WASHINGTON – During his 30 years in the clubby confines of the U.S. Senate, Arlen Specter never lost his acerbic prosecutorial zeal, friends and associates say.
The insistent questions, the commitment to independence that made the longtime Pennsylvania senator a critical player in recent U.S. history, ultimately did in his career. In his 2010 bid for a sixth term, Specter lost the support of both Democrats and Republicans.
Specter, who had been the longest-serving U.S. senator from his state, died Sunday of complications from non-Hodgkin’s lymphoma. He was 82.
His iconoclasm was his brand, from the outset of his career, when he made a name for himself as the young Philadelphia assistant district attorney on the Warren Commission who first postulated that a single bullet hit both President John F. Kennedy and Texas Gov. John Connally.
And he wore his independence as a badge of honor. The pro-choice Republican helped fell Robert Bork’s nomination to the U.S. Supreme Court, and then ensured Clarence Thomas’ ascension by leading what many liberal groups saw as the smearing of Anita Hill, a one-time aide to Thomas who had accused the former head of the Equal Employment Opportunity Commission of sexually harassing her.
Specter was a pro-Israel stalwart who enjoyed his one-on-ones with some of the Middle East’s most bloodstained tyrants.
Running for district attorney in Philadelphia in 1965, he left the Democratic Party, but returned in 2009, frustrated with what he said was the Republican Party’s lurch rightward. Specter the Democrat helped pass President Obama’s health care reforms.
“He would tell me, ‘Every morning I wake up I look in the mirror and I see the toughest guy in politics,’ ” recalled Morton Klein, the president of the Zionist Organization of America who first lobbied and then befriended Specter.
Specter, who represented Pennsylvania in the Senate from 1981 to 2011, was shaped by his childhood as the only Jewish kid in his class in a small Midwestern town, Russell, Kan., said David Brog, a longtime aide to Specter who eventually rose to be his chief of staff.
“He was a tough Jew,” Brog said. Specter’s upbringing – helping out his father, a peddler and scrap metal business owner, when he was barely beyond toddler age – was a factor in his pro-Israel leadership, according to Brog.
“He saw a little of Israel in himself as the only Jew in his class in Russell,” he said.
While his sisters were Orthodox, Specter himself was not outwardly religious, though he had a strong sense of Jewish identity.
Specter was a congressional leader in advancing the cause of Soviet Jews, recalled Mark Levin, who directs NCSJ, the former National Council on Soviet Jewry.
“He had a particular interest in addressing these issues through legal means,” Levin said, particularly by leveraging international human rights laws. Specter would grill his interlocutors from the Soviet Jewry activist movement, asking them to come up with new avenues to leverage the Soviet Union and other European states.
“He wanted to know what more could be done, at the most difficult time when so few people were getting out,” Levin said. “What more could we do, whom do we need to speak to, what do we need to focus on? He was tough but fair.”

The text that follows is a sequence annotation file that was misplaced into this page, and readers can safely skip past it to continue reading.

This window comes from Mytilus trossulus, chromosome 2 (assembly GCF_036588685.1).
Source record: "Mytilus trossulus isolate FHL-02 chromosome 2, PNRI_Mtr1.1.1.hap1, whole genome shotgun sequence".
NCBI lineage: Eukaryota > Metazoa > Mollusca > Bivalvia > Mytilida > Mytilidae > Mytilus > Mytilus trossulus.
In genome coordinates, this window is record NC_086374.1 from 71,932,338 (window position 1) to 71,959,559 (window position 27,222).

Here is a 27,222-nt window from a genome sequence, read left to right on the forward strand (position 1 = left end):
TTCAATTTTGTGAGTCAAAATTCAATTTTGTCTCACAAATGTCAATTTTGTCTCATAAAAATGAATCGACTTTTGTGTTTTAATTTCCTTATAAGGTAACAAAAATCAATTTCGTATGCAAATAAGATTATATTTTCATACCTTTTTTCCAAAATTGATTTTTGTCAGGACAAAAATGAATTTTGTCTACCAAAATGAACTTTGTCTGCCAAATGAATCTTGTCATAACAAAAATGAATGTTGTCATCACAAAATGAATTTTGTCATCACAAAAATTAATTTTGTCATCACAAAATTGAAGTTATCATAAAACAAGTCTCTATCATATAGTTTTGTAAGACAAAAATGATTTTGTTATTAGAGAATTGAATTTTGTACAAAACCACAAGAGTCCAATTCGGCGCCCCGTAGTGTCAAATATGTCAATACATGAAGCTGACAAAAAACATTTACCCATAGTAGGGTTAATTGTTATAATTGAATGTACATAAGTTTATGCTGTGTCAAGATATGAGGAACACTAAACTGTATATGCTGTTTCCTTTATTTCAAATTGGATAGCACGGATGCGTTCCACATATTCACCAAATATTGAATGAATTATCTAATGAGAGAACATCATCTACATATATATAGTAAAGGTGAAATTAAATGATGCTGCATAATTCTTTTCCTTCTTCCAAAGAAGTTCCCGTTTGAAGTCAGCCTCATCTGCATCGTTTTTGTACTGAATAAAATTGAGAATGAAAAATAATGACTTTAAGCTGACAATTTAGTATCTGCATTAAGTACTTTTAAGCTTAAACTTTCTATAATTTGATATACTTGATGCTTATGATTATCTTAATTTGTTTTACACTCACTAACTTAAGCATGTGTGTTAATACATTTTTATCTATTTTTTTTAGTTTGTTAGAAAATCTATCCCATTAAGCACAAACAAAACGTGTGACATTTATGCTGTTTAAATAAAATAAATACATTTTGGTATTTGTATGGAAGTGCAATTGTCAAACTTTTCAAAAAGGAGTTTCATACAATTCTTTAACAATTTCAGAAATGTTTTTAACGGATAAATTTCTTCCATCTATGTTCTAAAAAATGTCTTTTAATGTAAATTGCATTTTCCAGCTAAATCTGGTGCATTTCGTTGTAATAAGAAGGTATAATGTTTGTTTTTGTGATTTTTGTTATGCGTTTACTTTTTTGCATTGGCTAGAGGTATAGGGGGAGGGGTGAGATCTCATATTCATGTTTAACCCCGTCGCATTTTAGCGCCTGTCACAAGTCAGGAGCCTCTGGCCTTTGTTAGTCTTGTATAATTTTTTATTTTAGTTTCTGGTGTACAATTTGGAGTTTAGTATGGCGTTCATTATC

Specter also helped preserve the Lautenberg Amendment, named for Sen. Frank Lautenberg (D-N.J.), which eased immigration for refugees from persecution. Designed as a way to advance the exodus of Soviet Jews, Specter extended the amendment to minorities from other nations, including Iran.
Specter throughout his career was a pro-Israel leader, in recent years leading efforts to condition aid to the Palestinian Authority on its peace process performance. He also aimed to protect Jewish students on campuses from anti-Israel harassment.
An array of Jewish and pro-Israel groups mourned his passing.
“Time and time again, Sen. Specter worked to ensure that America’s ally had the resources necessary to defend herself and protect U.S. interests in the Middle East,” the American Israel Public Affairs Committee said in a statement. “He was a good friend of our organization and a leading architect of the congressional bond between our country and Israel.”
The Israeli Embassy in Washington called Specter “an unswerving defender of the Jewish state and a stalwart advocate of peace.”
Yet Specter also courted the region’s tyrants, including Iraq’s Saddam Hussein and the Assads in Syria. He longed for a role brokering peace between Israel and Syria, even after his departure from the Senate.
“He visited these tyrants and he was convinced that he could convince them to moderate their policies,” Klein said. “And as we know, he never did.”
Brog said that Specter relished, from his days as a prosecutor, the challenge of going toe to toe with bad guys and getting them to stand down.
Specter’s independence took a toll on his staff, Brog said.
“Every single vote he wanted a briefing on the merits without just knowing how the party wanted the vote,” he said.
Specter was an exacting boss, Brog said, and notorious for sending staffers packing.
“Those of us who stayed with him saw this as a very good thing,” said Brog, who now serves as executive director of Christians United for Israel. “I look at my professional standards from before and after, and I see how I grew as a professional.”
The Jewish affiliates of both parties issued statements commemorating Specter’s career. Each emphasized different aspects of his career – the National Jewish Democratic Council called him a “crucial voice of moderation” and the Republican Jewish Coalition said he was a “staunch supporter of Israel.”
But the groups echoed one another in describing Specter’s higher calling: The RJC noted that he was a “devoted public servant,” and the NJDC called him a “consummate public servant.”
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